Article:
Is Judge John Roberts worth a fight? That’s the question Senate Democrats and civil rights lobbyists were asking as the amiable nominee made his let’s-get-acquainted rounds on Capitol Hill. To put it bluntly: With Judge Roberts’s reputation as a skilled and unimpeachable Supreme Court litigator, with his long bipartisan list of Washington friends, with George W. Bush sure to appoint another conservative if he’s defeated, why bother?
Call as witness Ansche Hedgepeth, a 12-year-old girl who in 2000 made the mistake of eating a french fry on the Washington Metro while police were in the midst of a quality-of-life crackdown. Officers arrested Ansche, handcuffed her, threw her in the back of a squad car and kept her in lockup for three hours. This big-government approach to childrearing offended Ansche’s mother as well as the conservative Rutherford Institute of Virginia, which sued on her behalf. The case ended up before Judge Roberts, who refused to expunge her record. Why? Arresting Ansche, he wrote, advanced “the legitimate goal of promoting parental awareness and involvement with children who commit delinquent acts.”
How will this judge, who endorses the manacling of a youngster over a snack, rule when confronted with the profound civil liberties challenges of the “war on terror”? We don’t need to speculate. The day after his interview with Bush, Roberts and two other Reagan/Bush appointees on the DC Circuit reinstated military tribunals at Guantánamo–ruling that courts have no authority to review the White House’s determination to deny those prisoners Geneva Convention protections.
Together these two very different cases give the lie to any suggestion that Judge Roberts lacks a track record. Enthusiastic expansion of the power of the executive branch, whether in the guise of policing or the presidency, is the most consistent thread of Roberts’s career. In this sense he’s no conservative; he’s an apostle of big and often unreviewable government–the perfect nominee for a White House that excluded military lawyers, the State Department and even John Ashcroft’s top aides from the inner circles of post-9/11 justice policy. The Guantánamo ruling was a stunning embrace of the Administration’s expansive view of presidential power, placing the Guantánamo tribunals beyond reach of Congress or courts. It is a refutation, as well, of international law, stripping courts of the ability to enforce a treaty, with backwash over other key cases destined for the Supreme Court. Detainees in Guantánamo held without charge have cases coming before the DC circuit in a few weeks, and José Padilla, the American held in the brig as an “enemy combatant,” is not far behind. No wonder Roberts–wired for life into the GOP patronage network–became the Administration’s top choice.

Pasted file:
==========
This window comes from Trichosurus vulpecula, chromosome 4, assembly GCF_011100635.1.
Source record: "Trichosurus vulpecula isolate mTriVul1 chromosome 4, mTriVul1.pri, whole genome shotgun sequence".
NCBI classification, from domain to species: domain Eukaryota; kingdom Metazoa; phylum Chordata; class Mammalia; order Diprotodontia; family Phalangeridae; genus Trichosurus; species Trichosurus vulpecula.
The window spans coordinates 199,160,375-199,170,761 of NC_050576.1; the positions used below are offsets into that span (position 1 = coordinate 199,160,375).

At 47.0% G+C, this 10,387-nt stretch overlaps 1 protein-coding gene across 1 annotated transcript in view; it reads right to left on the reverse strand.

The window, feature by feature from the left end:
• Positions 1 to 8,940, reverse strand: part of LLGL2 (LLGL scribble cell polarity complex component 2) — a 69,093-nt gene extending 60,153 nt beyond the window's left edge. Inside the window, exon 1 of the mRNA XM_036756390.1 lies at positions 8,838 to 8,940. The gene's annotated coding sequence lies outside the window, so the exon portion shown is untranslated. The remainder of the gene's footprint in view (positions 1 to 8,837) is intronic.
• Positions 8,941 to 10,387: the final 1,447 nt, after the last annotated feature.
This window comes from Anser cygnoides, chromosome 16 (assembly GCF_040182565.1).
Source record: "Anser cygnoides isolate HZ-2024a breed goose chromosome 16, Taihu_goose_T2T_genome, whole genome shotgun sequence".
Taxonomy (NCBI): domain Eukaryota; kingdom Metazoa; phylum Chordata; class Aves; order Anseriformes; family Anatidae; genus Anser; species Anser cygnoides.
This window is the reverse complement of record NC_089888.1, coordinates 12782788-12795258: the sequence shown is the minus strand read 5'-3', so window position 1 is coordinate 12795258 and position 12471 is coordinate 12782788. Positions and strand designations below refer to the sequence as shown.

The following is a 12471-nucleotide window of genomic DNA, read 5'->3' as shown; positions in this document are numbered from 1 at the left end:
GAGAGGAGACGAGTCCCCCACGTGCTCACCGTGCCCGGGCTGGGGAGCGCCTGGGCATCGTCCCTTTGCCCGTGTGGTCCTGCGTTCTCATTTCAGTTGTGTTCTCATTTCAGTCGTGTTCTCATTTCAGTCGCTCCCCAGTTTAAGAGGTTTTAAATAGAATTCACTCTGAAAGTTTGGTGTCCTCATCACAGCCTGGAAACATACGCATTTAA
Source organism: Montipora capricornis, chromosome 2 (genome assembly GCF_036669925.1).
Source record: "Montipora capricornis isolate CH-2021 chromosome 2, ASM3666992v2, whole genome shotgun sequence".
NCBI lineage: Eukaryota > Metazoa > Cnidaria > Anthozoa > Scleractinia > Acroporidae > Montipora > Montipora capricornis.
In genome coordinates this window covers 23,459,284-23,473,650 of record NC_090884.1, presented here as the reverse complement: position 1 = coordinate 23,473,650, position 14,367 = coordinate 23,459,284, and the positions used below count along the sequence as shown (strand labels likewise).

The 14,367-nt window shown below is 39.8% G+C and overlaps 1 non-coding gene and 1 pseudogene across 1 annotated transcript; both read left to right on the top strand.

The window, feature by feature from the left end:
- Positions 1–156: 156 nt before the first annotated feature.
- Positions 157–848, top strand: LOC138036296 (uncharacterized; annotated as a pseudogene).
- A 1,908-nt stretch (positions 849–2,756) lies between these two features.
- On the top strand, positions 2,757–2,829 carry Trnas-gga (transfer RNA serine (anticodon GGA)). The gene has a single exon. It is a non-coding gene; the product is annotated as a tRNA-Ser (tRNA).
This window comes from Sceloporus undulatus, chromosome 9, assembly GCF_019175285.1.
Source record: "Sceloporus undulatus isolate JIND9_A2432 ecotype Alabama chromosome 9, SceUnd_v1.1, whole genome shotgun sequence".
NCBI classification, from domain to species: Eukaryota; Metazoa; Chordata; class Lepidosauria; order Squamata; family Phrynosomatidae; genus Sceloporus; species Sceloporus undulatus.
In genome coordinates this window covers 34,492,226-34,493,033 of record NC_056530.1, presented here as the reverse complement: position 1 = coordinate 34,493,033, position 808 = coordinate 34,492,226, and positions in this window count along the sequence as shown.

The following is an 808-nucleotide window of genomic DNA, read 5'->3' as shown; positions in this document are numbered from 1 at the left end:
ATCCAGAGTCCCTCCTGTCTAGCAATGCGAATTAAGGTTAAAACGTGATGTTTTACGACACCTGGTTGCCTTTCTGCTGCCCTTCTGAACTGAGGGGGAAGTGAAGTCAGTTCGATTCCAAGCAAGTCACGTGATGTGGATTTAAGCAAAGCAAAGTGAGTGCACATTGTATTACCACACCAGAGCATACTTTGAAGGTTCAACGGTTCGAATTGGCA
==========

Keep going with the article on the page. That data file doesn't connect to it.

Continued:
Another lie about Roberts’s nomination is the notion that his most contentious statements should be written off as a lawyer’s responsibility to his clients, not reflections of personal conviction. Exhibit A in this argument is Roberts’s now-famous footnote in Rust v. Sullivan, the 1991 health clinic “gag rule” case in which he argued as deputy solicitor general that Roe v. Wade was “wrongly decided and should be overruled.” Just doing my job, just reflecting Administration policy, Roberts said in his 2003 confirmation hearing as an appellate judge–a line repeated by Republicans and Democrats alike in recent days. In fact, the Rust v. Sullivan footnote went so far and so enthusiastically outside any argument relevant to the case that Roberts might fairly be accused of politicizing his briefs. But leave that aside. The real issue is that Roberts was hardly a passive receptacle, a mouthpiece without conviction. At the time of Rust v. Sullivan Roberts had been designated by Ken Starr as his “political” deputy–running interference on sensitive policy issues that otherwise would have been left to career officials. It was a job that didn’t exist in either the Carter or Clinton administrations. The White House and Starr trusted Roberts not just to reflect legal policy but to make it.